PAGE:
Beneath a billowing American flag and light breeze off the harbor, Buddy sat in salute at the U.S. Coast Guard Station Menemsha early Monday morning, chest proudly puffed, ready for his next treat.
The three-year-old golden retriever was sworn in as a seaman recruit by Senior Chief Jason Olsen at a special enlistment ceremony. With the duty crew standing behind him, Buddy became a rank and file member of the Menemsha team.
“Be it known that Buddy, in selfless service to his country in affirming the oath of enlistment in the United States Armed Forces, hereby enlists in the United States Coast Guard in the rank of seaman recruit and rank as such,” Mr. Olsen read from the certificate.
“All right, good job, Buddy,” he added with a pat to the dog’s head.
“Does anyone have an ink pad?” Mr. Olsen asked. Buddy’s pawprint will go on his enlistment certificate.
Station Menemsha’s former mascot, Bridger, died in September 2011 at the age of 12 and was later buried at sea.
Now Buddy will fill the void, Mr. Olsen said. “It seems like the crew is a lot happier. It’s great to come in and have the dog here. He increases morale. People who had dogs or always wanted dogs but weren’t ready for it, having Buddy teaches a level of responsibility.”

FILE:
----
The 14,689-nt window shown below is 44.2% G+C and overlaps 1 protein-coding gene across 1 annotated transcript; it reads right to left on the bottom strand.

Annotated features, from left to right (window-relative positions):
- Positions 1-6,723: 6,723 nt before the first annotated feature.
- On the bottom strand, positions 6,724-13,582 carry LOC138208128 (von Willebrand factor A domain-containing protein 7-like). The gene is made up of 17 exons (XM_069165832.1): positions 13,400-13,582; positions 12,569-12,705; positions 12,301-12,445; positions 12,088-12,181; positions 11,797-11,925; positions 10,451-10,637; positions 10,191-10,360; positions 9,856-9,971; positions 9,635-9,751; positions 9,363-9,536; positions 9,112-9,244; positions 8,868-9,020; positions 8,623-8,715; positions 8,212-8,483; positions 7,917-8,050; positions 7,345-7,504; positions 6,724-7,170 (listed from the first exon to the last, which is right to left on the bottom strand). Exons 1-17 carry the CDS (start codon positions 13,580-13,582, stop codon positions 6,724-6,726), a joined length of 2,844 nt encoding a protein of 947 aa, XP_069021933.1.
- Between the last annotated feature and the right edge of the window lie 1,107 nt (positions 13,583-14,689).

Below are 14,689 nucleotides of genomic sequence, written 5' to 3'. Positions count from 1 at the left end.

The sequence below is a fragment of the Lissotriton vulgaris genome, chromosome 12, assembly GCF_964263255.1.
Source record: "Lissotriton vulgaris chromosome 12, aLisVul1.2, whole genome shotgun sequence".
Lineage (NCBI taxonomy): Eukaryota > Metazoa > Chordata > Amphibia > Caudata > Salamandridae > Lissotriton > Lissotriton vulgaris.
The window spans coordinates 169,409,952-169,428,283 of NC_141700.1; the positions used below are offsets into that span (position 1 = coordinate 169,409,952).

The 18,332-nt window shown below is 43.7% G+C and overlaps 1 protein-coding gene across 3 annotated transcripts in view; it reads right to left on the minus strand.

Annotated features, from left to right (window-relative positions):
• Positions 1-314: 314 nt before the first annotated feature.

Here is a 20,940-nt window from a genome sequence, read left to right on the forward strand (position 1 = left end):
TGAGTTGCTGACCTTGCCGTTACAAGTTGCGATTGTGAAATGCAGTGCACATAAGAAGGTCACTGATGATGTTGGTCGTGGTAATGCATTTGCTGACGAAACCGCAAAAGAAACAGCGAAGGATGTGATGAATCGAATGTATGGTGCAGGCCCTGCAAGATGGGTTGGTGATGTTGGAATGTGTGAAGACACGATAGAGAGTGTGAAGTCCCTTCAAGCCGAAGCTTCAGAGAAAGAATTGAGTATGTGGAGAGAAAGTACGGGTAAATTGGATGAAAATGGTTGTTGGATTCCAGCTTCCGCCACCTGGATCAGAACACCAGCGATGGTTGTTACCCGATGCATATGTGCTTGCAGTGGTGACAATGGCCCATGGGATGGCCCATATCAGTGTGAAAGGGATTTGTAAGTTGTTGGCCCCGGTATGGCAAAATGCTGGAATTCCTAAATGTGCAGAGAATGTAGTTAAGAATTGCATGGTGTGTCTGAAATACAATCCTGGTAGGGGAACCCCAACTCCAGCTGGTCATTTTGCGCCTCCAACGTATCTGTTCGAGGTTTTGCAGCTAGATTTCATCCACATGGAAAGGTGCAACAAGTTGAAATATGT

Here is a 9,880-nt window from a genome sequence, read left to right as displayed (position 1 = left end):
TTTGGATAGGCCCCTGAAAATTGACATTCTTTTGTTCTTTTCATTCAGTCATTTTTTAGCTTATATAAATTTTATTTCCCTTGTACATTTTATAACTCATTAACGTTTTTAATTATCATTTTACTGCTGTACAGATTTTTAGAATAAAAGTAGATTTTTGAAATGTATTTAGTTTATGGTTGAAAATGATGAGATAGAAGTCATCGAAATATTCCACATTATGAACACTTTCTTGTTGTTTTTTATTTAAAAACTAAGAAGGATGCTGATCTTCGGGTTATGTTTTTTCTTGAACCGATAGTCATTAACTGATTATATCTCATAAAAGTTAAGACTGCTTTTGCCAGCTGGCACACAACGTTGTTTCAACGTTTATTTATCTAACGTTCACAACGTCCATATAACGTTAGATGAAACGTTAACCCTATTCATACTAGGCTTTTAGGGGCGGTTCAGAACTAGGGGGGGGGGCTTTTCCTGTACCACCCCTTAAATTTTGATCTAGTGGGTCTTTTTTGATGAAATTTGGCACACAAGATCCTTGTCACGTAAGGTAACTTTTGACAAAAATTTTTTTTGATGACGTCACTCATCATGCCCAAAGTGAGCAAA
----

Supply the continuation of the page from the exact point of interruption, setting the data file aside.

Buddy arrived in Menemsha two months ago from North Kingston, R.I.
His responsibilities include daily boat checks, running up and down the pier, chasing seagulls and squirrels, sleeping at the feet of on-duty crew members and greeting visitors. He is trained to stay out of the galley, and sits patiently in the doorway during mess hour.
Canine mascots are a longstanding Coast Guard tradition; through the years they have served as both companions and search and rescue workers. Buddy is officially designated as a mascot with the U.S. Army veterinary clinic and is eligible for care through the military.
Buddy’s single-stripe rank is marked on his blue collar. He is eligible for advancement by mastering new commands.
For now, his command repertoire includes sit, stay, come and shake (give a paw).
“We’re trying to get him to salute,” Mr. Soscia laughed.
While Buddy has been on board Coast Guard boats, he has yet to go on his first official mission and needs a life preserver, which will be ordered for him.
“We’ll take him out in the spring and see how he does,” said Mr. Olsen.